EGU21-12257
https://doi.org/10.5194/egusphere-egu21-12257
EGU General Assembly 2021
© Author(s) 2021. This work is distributed under
the Creative Commons Attribution 4.0 License.

Evaluation of Pendulum NGGM Scenarios by Full Closed-Loop Simulation

Florian Wöske and Benny Rievers
Florian Wöske and Benny Rievers
  • University of Bremen, ZARM, Bremen, Germany (florian.woeske@zarm.uni-bremen.de)

The GRACE mission (2002-2017) delivered temporal gravity field solutions of the Earth for 15 years. It's successor, GRACE follow-on (GRACE-FO) is continuing it's legacy since May 2018. The time series of monthly gravity fields revealed global mass redistribution in in the near surface layer of the Earth with unprecedented accuracy. This assessed a completely new observable in geoscience disciplines and has become a crucial data product for climate research.
Despite the groundbreaking success and relevance of the GRACE mission(s) for Earth observation and climate science, no further successor gravity mission is planned, yet. Summarized by the name Next Generation Gravity Mission (NGGM) concepts for future gravimetry missions have been proposed and analyzed for a while. As an outcome of these studies the so called Bender-configuration (two GRACE-like satellite pairs, one in a polar orbit and a second in an inclined orbit around 60° to 70°) is the concept currently favored by the scientific community for a candidate of the next gravity mission to be realized.


However, an other concept still remains interesting due to specific advantages that might contribute to future improvements of gravity missions. In order to emphasize this, we present results of a full closed loop-simulation for a different ll-SST approach, the so called pendulum. It offers a quite similar overall performance with just two satellites. For this configuration the satellites are following each other in orbits with slightly different longitudes of the ascending nodes, thus the inter-satellite measurement direction is varying between along-track and cross-track. This configuration makes an interferometric laser ranging (LRI) quite challenging on the technical level. Nevertheless, the LRI accuracy is not necessarily needed. The relevance of the pendulum configuration has also been shifted into the focus of the French MARVEL mission proposal.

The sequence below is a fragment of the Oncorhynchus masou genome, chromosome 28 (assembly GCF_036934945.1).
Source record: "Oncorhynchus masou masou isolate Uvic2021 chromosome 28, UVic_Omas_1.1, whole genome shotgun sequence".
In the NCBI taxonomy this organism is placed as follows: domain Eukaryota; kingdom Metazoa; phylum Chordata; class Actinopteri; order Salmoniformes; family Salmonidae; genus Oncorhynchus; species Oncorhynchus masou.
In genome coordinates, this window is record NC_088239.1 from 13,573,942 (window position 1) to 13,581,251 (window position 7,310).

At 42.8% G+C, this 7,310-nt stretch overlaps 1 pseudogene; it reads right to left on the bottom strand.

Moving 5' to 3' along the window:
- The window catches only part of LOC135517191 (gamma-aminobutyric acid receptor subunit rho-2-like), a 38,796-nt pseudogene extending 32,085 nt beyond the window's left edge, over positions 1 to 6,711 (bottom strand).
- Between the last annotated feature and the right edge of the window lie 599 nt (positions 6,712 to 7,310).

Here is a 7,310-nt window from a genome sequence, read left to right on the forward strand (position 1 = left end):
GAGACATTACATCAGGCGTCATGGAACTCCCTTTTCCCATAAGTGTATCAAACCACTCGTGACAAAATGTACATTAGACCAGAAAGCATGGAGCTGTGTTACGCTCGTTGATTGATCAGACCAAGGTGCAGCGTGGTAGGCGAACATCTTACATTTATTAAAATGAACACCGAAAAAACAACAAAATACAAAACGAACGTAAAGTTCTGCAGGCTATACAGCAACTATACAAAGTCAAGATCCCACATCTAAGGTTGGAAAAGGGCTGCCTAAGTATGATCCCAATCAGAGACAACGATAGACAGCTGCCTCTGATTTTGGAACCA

In this contribution we analyze in detail the performance of the pendulum formation with the main parameters being the angle between along-track and cross-track component of the ranging direction at the equator, and the mean distance between the satellites. We conduct the angle variation for different mean ranges and assumed ranging accuracies. As reference, the GRACE and Bender concepts are simulated, as well. The orbit simulations are performed using a derivative of the ZARM/DLR XHPS mission simulator including high precision implementations of non-gravitational accelerations.
The different concepts and configurations include complete GRACE-FO like attitude control and realistic environment models. State-of-the-art instrument noise models based on GRACE/-FO are used to generate observation data for accelerometer (ACC), range dependent inter satellite ranging (KBR/LRI), kinematic orbit solution (KOS) and star camera (SCA). For the gravity recovery process we use the classical variational equation approach. As for real GRACE processing, ACC calibration parameter are estimated and KOS and KBR range-rate observations are weighted by VCE.

How to cite: Wöske, F. and Rievers, B.: Evaluation of Pendulum NGGM Scenarios by Full Closed-Loop Simulation, EGU General Assembly 2021, online, 19–30 Apr 2021, EGU21-12257, https://doi.org/10.5194/egusphere-egu21-12257, 2021.

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